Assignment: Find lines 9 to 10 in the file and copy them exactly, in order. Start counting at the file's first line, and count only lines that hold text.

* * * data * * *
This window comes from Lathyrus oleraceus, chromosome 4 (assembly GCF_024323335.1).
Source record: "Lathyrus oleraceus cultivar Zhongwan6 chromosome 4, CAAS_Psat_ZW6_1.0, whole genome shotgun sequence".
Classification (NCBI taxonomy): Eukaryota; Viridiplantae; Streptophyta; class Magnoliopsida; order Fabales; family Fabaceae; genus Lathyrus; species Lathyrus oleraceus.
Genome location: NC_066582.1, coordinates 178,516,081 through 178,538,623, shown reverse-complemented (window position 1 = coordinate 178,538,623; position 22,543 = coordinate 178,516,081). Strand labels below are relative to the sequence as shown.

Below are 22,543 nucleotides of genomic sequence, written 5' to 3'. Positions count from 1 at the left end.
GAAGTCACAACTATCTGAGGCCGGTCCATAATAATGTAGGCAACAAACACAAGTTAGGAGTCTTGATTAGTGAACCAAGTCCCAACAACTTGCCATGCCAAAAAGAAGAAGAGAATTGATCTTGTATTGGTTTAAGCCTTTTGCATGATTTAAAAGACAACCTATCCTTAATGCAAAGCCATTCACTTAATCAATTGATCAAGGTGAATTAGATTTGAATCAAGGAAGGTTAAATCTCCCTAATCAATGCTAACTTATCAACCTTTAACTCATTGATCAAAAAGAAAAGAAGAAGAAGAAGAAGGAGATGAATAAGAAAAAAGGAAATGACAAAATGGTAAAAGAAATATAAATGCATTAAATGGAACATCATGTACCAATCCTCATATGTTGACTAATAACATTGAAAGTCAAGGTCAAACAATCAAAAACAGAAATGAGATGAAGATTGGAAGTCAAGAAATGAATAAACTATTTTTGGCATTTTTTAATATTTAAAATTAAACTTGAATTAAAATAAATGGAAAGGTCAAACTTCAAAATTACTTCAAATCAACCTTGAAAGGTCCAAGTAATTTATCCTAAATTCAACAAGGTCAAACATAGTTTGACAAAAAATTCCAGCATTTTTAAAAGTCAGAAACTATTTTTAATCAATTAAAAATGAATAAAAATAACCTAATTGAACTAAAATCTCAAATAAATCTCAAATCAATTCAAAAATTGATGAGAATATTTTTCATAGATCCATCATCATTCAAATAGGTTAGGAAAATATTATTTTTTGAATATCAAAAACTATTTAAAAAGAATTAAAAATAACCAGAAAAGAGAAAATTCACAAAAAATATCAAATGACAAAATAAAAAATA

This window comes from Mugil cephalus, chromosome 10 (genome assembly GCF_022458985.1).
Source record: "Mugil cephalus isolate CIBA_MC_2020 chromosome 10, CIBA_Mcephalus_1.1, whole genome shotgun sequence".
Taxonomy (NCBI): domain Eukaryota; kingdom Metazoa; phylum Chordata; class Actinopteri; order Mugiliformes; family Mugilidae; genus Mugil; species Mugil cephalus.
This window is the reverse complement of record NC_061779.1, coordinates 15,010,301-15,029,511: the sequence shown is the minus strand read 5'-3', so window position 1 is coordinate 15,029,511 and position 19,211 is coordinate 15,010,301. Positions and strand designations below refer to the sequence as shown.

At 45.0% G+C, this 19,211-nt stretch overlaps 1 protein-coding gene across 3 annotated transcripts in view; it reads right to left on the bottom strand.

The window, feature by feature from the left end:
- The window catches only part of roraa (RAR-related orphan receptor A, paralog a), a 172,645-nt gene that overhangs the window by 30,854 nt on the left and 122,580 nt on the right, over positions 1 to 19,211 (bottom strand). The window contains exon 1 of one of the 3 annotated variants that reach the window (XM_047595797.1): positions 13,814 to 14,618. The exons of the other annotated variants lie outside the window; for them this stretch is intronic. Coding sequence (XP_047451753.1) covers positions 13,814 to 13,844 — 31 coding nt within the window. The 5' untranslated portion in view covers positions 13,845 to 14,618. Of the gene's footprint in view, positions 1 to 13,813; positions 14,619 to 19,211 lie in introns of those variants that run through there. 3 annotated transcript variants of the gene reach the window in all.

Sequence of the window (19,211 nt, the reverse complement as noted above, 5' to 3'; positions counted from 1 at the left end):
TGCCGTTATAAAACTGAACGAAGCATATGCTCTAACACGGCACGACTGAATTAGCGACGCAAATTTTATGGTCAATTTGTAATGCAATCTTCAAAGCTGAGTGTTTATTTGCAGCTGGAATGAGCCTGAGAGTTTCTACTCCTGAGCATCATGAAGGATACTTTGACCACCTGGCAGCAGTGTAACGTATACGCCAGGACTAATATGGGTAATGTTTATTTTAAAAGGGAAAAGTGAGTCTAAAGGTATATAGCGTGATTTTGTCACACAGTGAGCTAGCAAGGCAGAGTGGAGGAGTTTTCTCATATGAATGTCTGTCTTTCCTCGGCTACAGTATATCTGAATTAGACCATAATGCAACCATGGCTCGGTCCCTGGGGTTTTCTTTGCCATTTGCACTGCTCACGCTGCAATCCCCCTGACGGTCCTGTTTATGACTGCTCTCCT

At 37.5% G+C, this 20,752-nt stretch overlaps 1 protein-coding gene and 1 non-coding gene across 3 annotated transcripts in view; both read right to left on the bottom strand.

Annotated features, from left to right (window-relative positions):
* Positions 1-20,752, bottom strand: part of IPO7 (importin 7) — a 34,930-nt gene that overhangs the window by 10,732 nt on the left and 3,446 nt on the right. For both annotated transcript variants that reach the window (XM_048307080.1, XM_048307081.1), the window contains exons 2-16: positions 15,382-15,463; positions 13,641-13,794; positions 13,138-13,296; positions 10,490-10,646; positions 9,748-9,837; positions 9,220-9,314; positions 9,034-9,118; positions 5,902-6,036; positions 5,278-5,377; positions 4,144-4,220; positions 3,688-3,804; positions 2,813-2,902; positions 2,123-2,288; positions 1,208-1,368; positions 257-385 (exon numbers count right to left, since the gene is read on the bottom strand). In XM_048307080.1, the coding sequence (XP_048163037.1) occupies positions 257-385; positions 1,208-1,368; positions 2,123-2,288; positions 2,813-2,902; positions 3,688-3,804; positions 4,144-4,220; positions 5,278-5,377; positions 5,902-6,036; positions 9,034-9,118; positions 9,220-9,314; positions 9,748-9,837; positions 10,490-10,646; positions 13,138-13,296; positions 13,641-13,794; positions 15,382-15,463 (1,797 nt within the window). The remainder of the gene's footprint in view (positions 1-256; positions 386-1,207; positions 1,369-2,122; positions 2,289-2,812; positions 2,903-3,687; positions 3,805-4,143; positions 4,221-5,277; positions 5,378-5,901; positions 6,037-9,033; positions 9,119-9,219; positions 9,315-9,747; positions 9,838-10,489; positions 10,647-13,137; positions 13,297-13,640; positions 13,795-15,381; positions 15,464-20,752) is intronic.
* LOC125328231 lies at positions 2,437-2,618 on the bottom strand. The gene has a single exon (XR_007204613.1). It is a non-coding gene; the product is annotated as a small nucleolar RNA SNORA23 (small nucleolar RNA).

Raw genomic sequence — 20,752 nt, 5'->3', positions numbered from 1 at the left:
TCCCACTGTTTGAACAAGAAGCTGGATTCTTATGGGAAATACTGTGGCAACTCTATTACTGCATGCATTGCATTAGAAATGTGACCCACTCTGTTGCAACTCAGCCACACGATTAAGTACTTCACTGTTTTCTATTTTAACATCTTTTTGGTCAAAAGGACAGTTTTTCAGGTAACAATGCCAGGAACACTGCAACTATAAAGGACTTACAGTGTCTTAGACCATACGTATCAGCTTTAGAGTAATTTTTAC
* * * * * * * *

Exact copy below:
Taxonomy (NCBI): domain Eukaryota; kingdom Metazoa; phylum Chordata; class Actinopteri; order Mugiliformes; family Mugilidae; genus Mugil; species Mugil cephalus.
This window is the reverse complement of record NC_061779.1, coordinates 15,010,301-15,029,511: the sequence shown is the minus strand read 5'-3', so window position 1 is coordinate 15,029,511 and position 19,211 is coordinate 15,010,301. Positions and strand designations below refer to the sequence as shown.